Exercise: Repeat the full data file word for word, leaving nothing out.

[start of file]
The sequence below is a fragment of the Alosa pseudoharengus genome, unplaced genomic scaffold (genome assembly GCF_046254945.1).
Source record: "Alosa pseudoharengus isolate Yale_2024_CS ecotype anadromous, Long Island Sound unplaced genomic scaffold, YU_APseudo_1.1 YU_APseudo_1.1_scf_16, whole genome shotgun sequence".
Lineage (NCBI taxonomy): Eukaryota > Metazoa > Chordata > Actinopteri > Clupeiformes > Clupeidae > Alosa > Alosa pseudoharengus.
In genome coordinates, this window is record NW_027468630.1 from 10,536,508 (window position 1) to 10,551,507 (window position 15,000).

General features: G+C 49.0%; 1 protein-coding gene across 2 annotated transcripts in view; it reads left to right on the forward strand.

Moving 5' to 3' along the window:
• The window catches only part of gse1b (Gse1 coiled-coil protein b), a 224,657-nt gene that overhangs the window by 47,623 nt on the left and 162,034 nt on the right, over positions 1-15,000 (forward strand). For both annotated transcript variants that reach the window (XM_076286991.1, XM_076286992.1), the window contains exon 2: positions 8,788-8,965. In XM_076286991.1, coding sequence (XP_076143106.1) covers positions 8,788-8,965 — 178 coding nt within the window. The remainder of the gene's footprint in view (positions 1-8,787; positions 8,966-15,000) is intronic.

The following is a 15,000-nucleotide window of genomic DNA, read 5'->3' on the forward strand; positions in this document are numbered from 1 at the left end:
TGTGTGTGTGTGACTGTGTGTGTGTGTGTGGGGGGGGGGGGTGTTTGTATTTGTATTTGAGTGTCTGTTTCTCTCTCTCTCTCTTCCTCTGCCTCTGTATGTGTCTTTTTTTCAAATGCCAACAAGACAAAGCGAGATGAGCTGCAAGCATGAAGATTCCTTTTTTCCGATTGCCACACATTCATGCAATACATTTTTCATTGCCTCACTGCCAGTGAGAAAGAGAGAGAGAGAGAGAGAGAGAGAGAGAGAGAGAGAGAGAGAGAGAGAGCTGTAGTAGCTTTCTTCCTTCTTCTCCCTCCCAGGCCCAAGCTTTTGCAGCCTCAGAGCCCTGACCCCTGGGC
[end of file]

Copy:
The sequence below is a fragment of the Alosa pseudoharengus genome, unplaced genomic scaffold (genome assembly GCF_046254945.1).
Source record: "Alosa pseudoharengus isolate Yale_2024_CS ecotype anadromous, Long Island Sound unplaced genomic scaffold, YU_APseudo_1.1 YU_APseudo_1.1_scf_16, whole genome shotgun sequence".
Lineage (NCBI taxonomy): Eukaryota > Metazoa > Chordata > Actinopteri > Clupeiformes > Clupeidae > Alosa > Alosa pseudoharengus.
In genome coordinates, this window is record NW_027468630.1 from 10,536,508 (window position 1) to 10,551,507 (window position 15,000).

General features: G+C 49.0%; 1 protein-coding gene across 2 annotated transcripts in view; it reads left to right on the forward strand.

Moving 5' to 3' along the window:
• The window catches only part of gse1b (Gse1 coiled-coil protein b), a 224,657-nt gene that overhangs the window by 47,623 nt on the left and 162,034 nt on the right, over positions 1-15,000 (forward strand). For both annotated transcript variants that reach the window (XM_076286991.1, XM_076286992.1), the window contains exon 2: positions 8,788-8,965. In XM_076286991.1, coding sequence (XP_076143106.1) covers positions 8,788-8,965 — 178 coding nt within the window. The remainder of the gene's footprint in view (positions 1-8,787; positions 8,966-15,000) is intronic.

The following is a 15,000-nucleotide window of genomic DNA, read 5'->3' on the forward strand; positions in this document are numbered from 1 at the left end:
TGTGTGTGTGTGACTGTGTGTGTGTGTGTGGGGGGGGGGGGTGTTTGTATTTGTATTTGAGTGTCTGTTTCTCTCTCTCTCTCTTCCTCTGCCTCTGTATGTGTCTTTTTTTCAAATGCCAACAAGACAAAGCGAGATGAGCTGCAAGCATGAAGATTCCTTTTTTCCGATTGCCACACATTCATGCAATACATTTTTCATTGCCTCACTGCCAGTGAGAAAGAGAGAGAGAGAGAGAGAGAGAGAGAGAGAGAGAGAGAGAGAGAGAGAGCTGTAGTAGCTTTCTTCCTTCTTCTCCCTCCCAGGCCCAAGCTTTTGCAGCCTCAGAGCCCTGACCCCTGGGC